Sorry to get political, but warp technology (like 21st century western civilization on Earth) is damned hard earned and must be fiercely guarded, lest the whole galaxy be reduced to the level of the lowest common denominator.

On a lighter note: It was a good episode. Flox's love affair was a bit awkward, but Archer/Bakula came into his own here. I even got a tingle during his play god speech.
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Wed, Aug 23, 2017, 4:25pm (UTC -5)
Re: ENT S1: Fortunate Son

Best line of the show, "Ugh... You again..." (Ryan to Mayweather)

Quite an interesting episode. Archer gets to play the big spuds with his flashy new NX boat, up against the Norsicans. He should at least have had that beer with Captain Keene after all the kerfuffle.

Especially loving the ever more sardonic T'Pol, whose dryly mocking condescension is often as delicious as her catsuit.
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Wed, Aug 23, 2017, 6:04am (UTC -5)
Re: ENT S1: Civilization

This episode would make it seem that Star Trek's production values have not progressed in 50 years. The crew land on a planet full of 'aliens' who walk, talk, dress, look and live exactly like humans, who drink tea and go to the market and live in nice villages with cobbled streets and houses with doors and windows. In fact, other than two budget-friendly bumps on the natives' foreheads, the planet overall is indistinguishable from Earth.

Coupled with a clumsy and awkward romance theme, this is a really lazy and uninspired installment. A handful of shows in, I'm really warming to the 'earthiness' of the characters. It seems to be the lackluster stories that let the whole thing down.

Since this is my first watch though, I look forward to improvements.
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Sat, Aug 19, 2017, 5:51pm (UTC -5)
Re: ENT S1: The Andorian Incident

So what did this episode tell us?

1. The Vulcans are sanctimonious shifty bastards.

2. T'Pol needs surprisingly little prompting to share a blanket.

3. As we already knew, the Enterprise is best commanded by an Englishman.
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Sat, Aug 19, 2017, 5:08pm (UTC -5)
Re: ENT S1: Terra Nova

Oh Archer, you chump. Even playing wargames as a 9 year old lad, I knew to cover my crewmate while he escaped.
Lamest episode so far.
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Sat, Aug 19, 2017, 4:04pm (UTC -5)
Re: ENT S1: Unexpected

I actually enjoyed the unintentional hilarity of this episode. T'Pol totally out of character as a vulcan but brilliantly barely controlling a smirk in sick bay and then the klingons having a good laugh about the whole thing too. Good stuff.
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Thu, Aug 17, 2017, 6:35pm (UTC -5)
Re: ENT S1: Fight or Flight

I hope Hoshi isn't going to be this ridiculous all the way through.

Firstly she is totally speaking Jabba the Hutt language to that alien. The whole scene was excruciating by the way.

And secondly, of course the one place in the galaxy a slug wants to be left is on a DESERT PLANET...

Picard would facepalm about now.
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Thu, Aug 17, 2017, 6:28pm (UTC -5)
Re: ENT S1: Strange New World

Did anyone else wonder for a little while if T'Pol really was talking to some aliens in that scene? I even went back and paused it and that guy on the left looked like an Andorian.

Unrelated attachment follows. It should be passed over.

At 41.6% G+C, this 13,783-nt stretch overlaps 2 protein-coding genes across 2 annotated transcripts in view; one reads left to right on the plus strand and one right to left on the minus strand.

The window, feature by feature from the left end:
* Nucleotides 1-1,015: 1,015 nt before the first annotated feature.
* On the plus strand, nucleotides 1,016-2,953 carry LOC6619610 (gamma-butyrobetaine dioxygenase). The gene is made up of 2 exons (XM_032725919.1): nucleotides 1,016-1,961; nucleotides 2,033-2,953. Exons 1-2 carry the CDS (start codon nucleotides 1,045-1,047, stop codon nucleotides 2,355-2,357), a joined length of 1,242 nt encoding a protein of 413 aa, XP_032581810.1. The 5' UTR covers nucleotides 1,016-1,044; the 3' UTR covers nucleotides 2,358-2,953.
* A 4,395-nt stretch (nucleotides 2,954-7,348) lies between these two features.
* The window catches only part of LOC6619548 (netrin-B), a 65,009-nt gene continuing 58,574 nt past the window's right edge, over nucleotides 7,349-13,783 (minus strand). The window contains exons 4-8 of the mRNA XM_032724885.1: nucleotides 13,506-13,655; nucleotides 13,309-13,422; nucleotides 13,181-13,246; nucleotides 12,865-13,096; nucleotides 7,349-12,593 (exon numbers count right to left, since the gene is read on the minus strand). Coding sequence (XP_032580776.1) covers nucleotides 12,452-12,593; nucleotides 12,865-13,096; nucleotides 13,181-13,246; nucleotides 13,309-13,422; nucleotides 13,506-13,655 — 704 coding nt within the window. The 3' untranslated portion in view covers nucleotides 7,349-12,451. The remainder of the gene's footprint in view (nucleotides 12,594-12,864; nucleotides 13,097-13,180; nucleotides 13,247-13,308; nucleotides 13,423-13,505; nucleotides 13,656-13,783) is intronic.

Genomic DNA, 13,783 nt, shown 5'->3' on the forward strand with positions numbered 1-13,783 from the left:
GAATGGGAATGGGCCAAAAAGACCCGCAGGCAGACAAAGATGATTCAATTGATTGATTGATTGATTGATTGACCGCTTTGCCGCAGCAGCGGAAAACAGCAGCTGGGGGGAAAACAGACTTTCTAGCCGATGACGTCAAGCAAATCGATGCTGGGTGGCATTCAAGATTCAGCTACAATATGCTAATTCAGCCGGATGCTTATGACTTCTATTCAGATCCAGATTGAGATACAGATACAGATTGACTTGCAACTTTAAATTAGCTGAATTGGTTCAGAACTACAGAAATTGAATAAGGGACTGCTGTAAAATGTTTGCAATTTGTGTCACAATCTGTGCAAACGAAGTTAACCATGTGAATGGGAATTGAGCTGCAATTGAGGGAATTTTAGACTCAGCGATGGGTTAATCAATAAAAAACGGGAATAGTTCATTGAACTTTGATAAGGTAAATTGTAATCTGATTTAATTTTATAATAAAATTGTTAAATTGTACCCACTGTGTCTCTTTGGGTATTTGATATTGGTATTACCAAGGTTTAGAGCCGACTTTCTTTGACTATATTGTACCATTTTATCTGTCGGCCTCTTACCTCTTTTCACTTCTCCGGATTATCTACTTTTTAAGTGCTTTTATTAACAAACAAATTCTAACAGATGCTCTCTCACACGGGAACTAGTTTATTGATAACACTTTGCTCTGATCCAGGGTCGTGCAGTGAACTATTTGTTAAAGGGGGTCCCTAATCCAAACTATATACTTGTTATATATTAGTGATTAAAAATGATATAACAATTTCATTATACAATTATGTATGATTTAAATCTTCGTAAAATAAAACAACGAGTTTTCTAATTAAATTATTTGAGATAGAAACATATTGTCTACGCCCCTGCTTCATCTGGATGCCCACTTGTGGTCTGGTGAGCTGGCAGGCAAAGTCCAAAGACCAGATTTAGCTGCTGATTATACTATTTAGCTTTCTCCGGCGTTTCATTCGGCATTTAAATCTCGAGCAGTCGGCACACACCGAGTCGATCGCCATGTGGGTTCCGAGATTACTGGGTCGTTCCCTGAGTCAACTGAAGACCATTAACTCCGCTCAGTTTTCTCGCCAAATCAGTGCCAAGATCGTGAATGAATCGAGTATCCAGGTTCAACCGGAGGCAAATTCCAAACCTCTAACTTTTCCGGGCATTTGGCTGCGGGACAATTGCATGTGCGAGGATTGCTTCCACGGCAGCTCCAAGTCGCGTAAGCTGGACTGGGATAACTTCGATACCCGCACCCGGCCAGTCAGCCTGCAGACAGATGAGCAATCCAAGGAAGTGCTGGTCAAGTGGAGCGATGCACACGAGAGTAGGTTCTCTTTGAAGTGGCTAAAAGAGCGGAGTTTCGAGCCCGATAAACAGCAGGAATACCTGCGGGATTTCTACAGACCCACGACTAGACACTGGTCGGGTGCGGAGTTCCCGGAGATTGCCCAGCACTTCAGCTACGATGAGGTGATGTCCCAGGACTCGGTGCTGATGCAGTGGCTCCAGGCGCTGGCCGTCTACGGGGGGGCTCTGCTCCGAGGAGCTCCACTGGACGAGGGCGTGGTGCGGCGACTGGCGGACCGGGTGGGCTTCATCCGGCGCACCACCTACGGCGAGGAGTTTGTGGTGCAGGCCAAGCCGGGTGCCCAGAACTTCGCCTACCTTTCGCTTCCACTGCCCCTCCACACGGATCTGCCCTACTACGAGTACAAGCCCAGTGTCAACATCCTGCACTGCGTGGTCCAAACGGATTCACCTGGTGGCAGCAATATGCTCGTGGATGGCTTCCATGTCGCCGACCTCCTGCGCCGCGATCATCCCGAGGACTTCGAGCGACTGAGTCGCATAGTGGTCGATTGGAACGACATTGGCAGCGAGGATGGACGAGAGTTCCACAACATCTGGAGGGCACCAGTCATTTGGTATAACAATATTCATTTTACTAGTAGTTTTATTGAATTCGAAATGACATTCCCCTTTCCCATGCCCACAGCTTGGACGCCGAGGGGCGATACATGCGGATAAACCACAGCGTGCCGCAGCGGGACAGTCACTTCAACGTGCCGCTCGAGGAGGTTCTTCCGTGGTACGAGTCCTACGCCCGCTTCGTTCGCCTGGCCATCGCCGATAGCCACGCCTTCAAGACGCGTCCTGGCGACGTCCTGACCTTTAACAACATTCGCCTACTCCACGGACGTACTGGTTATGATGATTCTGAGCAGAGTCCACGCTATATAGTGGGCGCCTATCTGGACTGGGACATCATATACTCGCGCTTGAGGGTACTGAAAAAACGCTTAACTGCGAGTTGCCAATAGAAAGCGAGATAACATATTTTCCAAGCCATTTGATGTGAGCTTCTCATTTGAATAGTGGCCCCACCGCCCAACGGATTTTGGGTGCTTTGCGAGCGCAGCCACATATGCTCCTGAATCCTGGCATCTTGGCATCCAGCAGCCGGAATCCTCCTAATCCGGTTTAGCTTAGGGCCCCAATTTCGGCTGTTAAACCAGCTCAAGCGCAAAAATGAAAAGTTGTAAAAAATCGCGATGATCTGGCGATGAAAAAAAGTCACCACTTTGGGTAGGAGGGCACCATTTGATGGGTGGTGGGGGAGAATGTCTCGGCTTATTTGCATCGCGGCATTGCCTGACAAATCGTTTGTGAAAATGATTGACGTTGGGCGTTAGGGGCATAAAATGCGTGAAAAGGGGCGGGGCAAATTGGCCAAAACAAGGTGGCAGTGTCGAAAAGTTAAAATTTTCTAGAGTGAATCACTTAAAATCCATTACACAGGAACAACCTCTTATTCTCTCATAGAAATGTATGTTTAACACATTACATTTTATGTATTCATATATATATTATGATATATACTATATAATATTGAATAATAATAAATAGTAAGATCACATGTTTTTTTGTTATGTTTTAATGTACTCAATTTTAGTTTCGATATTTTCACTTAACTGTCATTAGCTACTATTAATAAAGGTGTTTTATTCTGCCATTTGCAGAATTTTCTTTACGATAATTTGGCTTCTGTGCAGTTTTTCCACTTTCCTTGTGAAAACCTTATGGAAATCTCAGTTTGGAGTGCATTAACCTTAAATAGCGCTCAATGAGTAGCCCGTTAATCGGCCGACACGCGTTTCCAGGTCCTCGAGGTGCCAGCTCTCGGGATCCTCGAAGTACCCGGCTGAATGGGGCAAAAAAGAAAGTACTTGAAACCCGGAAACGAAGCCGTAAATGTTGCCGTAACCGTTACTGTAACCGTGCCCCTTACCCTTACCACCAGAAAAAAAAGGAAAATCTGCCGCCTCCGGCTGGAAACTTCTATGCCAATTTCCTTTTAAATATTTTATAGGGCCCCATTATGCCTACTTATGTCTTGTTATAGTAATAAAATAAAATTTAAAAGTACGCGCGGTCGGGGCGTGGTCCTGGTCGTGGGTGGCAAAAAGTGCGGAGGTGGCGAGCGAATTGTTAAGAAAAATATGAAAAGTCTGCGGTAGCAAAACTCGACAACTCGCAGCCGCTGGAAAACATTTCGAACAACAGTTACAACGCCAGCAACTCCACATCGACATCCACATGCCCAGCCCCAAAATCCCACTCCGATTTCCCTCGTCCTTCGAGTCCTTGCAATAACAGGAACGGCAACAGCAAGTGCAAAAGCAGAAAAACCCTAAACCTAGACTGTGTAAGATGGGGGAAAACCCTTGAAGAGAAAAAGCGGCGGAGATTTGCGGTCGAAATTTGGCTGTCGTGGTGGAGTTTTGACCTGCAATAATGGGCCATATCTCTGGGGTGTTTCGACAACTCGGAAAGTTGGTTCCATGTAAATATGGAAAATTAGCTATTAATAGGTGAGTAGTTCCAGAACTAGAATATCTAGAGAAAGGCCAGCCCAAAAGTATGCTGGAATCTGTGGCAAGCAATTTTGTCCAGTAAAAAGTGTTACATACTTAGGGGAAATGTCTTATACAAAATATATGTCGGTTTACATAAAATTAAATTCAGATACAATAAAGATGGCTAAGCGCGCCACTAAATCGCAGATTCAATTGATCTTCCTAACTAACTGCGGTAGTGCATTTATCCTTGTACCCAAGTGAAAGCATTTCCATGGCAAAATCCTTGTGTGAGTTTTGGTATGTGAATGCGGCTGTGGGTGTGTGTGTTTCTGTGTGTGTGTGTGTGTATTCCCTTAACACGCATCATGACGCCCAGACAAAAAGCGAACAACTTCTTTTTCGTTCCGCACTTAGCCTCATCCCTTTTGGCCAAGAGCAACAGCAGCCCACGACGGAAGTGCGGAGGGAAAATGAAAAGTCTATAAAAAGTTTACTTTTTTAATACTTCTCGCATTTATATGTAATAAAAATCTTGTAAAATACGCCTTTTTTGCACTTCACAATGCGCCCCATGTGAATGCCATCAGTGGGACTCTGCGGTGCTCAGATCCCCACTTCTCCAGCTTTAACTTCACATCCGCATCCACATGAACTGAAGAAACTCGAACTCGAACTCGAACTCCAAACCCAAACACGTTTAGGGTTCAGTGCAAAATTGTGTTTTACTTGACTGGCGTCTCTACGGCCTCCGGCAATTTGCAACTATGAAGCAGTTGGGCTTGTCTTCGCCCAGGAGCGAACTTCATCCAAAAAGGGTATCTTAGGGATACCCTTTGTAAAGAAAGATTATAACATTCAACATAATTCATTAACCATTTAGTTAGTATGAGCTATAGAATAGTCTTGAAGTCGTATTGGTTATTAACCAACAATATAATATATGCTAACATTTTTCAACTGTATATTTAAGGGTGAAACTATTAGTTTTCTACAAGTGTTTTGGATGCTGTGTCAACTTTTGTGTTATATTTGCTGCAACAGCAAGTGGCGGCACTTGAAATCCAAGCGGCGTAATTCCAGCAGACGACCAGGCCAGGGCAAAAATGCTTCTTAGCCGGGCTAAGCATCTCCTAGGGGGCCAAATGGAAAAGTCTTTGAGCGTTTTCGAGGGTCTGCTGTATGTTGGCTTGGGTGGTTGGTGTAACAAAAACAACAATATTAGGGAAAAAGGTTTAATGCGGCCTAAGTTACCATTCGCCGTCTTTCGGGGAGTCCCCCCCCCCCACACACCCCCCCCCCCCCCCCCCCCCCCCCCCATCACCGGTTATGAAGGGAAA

I'm on my first Enterprise watch-through so still full of intrigue.
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Tue, Aug 15, 2017, 5:31am (UTC -5)
Re: VOY S2: Deadlock

Welcome to the Bridge.
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Fri, Jul 21, 2017, 11:52pm (UTC -5)
Re: VOY S4: Concerning Flight

Are holodeck characters as sentient as the Dr so easy to produce?
Doesn't this create some severe ethical issues in how the holodeck is used?
What does it say about the nature of life and sentience?

Or, alternatively, if the Da Vinci character (as sophisticated as he appears) is not sentient then doesn't it cast doubt on the validity of the Dr's supposed claim to sentience?

I'm confused!
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Joey Lock
Thu, Jun 8, 2017, 11:33pm (UTC -5)
Re: TNG S5: Silicon Avatar

Jason, I understand they wanted to learn from it and that he may be the last of his kind, but if they did make contact and the doctor hadn't have killed it, would they just forget all the deaths it caused? Would the slate be wiped clean after contact? How can you accuse or extradite or hold trial on a giant space faring snowflake?

If it could communicate and said "Woops, my bad" or "Woops, sorry about that" would that be enough to satisfy all those who died and all those who lost loved ones to it? I doubt it. What if they contacted it and somehow managed to understand it, maybe even telepathically and they discovered it was perfectly sentient, knew exactly what it was doing and gladly killed people for its own purposes, what then?

Granted it would be great to understand and study the the Crystalline Entity, but what if it decided to carry on "feeding" well into Federation space during this "study"? Would we let them munch away at innocent people whilst we hastily jot down some information on the way it behaves or do we destroy it to stop it going further?

My point is regardless of if contact is made it needed to be stopped otherwise it'd be a worse killer than the Borg in time, so whether it was that day or within a month or two, eventually it'd have to stop or be stopped, especially if it entered Klingon or Romulan space, they'd be far less scientific and friendly.